Regional Gardening Reports :: National Gardening Association

Northern California Coastal & Inland Valleys

May, 2007
Regional Report

Care for Wild Oaks

If you have old wild oak trees on your property, it's important not to raise or lower the soil grade between the trunk and the drip line. Never water within 4 inches of the trunk or allow water to stand in the area under the canopy of leaves. Keep old trees groomed by removing dead limbs and branches. Remember, no irrigation during the summer for mature oaks.

Fertilize Cymbidium Orchids

Make the fertilizer switch on your cymbidium orchids now. We are blessed with the ideal climate for these exotic that are native to the mountains of Asia. To promote the best bloom, plants need a low-nitrogen fertilizer such as 6-30-30 or 6-25-25 until the buds set. Apply the fertilizer half strength every week until the end of the year. It's best if the potting bark is damp before fertilizing.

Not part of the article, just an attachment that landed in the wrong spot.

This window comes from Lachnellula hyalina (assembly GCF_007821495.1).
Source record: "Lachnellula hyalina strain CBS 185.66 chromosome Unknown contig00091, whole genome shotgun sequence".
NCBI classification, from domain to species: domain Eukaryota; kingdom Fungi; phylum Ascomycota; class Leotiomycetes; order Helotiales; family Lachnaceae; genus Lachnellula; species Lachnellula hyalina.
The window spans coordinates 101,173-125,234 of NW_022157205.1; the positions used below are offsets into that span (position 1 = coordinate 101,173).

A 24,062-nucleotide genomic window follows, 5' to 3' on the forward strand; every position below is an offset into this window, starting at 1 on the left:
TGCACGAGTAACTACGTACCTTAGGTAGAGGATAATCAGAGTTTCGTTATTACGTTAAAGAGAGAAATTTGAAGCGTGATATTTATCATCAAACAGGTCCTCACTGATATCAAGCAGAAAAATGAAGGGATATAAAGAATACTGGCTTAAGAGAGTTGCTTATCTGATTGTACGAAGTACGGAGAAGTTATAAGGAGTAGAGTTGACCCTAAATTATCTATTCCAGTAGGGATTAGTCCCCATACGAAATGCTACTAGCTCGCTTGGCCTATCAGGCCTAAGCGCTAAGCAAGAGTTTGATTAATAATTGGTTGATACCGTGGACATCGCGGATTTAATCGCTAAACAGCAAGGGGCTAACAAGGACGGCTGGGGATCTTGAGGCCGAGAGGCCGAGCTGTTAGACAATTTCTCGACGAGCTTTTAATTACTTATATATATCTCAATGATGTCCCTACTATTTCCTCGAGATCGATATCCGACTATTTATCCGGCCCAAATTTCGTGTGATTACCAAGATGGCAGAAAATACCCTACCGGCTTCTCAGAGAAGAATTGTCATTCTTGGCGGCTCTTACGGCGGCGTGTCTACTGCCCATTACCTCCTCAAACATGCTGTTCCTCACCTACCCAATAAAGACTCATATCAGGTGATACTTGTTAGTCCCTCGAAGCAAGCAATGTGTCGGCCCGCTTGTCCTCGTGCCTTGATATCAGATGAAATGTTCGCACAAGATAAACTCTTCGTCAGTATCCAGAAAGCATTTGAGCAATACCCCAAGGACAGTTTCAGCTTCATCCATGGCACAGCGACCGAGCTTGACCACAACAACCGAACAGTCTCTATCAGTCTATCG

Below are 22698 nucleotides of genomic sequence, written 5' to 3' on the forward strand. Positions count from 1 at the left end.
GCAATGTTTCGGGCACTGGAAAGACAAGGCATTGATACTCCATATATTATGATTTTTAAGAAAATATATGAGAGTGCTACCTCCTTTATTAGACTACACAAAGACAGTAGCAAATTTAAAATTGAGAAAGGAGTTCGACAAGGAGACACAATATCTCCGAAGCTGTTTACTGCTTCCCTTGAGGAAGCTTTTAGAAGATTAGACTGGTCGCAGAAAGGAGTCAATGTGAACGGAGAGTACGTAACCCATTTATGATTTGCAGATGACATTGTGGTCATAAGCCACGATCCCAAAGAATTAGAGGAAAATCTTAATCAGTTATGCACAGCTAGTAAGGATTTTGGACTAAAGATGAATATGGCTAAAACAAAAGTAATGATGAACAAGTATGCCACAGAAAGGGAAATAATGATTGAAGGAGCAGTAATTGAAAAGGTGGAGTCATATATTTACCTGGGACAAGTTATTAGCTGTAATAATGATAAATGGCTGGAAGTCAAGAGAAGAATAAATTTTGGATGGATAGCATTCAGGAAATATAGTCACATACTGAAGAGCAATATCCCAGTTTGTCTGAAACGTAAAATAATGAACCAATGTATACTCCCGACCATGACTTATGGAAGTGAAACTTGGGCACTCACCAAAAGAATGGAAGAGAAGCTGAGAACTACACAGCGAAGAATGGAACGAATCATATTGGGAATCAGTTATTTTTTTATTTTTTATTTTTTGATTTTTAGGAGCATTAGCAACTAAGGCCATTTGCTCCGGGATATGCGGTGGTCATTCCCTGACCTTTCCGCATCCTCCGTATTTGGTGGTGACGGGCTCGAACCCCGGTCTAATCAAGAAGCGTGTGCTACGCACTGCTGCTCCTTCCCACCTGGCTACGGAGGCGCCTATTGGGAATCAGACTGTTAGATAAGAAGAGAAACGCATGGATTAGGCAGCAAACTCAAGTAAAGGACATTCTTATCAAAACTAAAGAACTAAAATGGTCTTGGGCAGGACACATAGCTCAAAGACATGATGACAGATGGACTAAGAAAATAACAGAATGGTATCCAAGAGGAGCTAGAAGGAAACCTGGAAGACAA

Keep Ivy Out of Trees

If ivy is growing near the base of trees, keep it on the ground where it belongs and do not allow it to climb up the trunk. As the tree grows and expands in girth, the stems of the ivy also expand, eventually killing the tree by strangulation. Cut or pull any ivy out of trees and prevent future invasions by constant vigilance.

Plant Tuberous Begonias

Amend a shady garden bed with oak leaf compost to a depth of 8 inches. Water well and set tuberous begonias, concave side up, up to their shoulders in the prepared soil. Protect from snails and slugs until new growth reaches 4 inches. At that time, begin fertilizing every other week with half strength 22-14-14 to promote leafy top growth. In four weeks, switch to 15-30-15 to promote bud development. Tuberous begonias don't need nearly as much water as you would imagine -- once a week is more than enough. Apply water to the base of the plant near the tuber and never on the foliage to prevent powdery mildew.

Fertilize Shade-Loving Plants

Shade-loving plants such as columbines, hostas, coleus, and impatiens don't use water as quickly as plants grown in full sun. They also don't use fertilizer at the same rate. A good way to fertilize plants growing in the shade is to use a slow-release fertilizer applied directly into the soil surrounding the plant. The fertilizer will slowly dissolve whenever the plants are watered -- for up to three months.


Today's site banner is by EscondidoCal and is called "Water Hibiscus"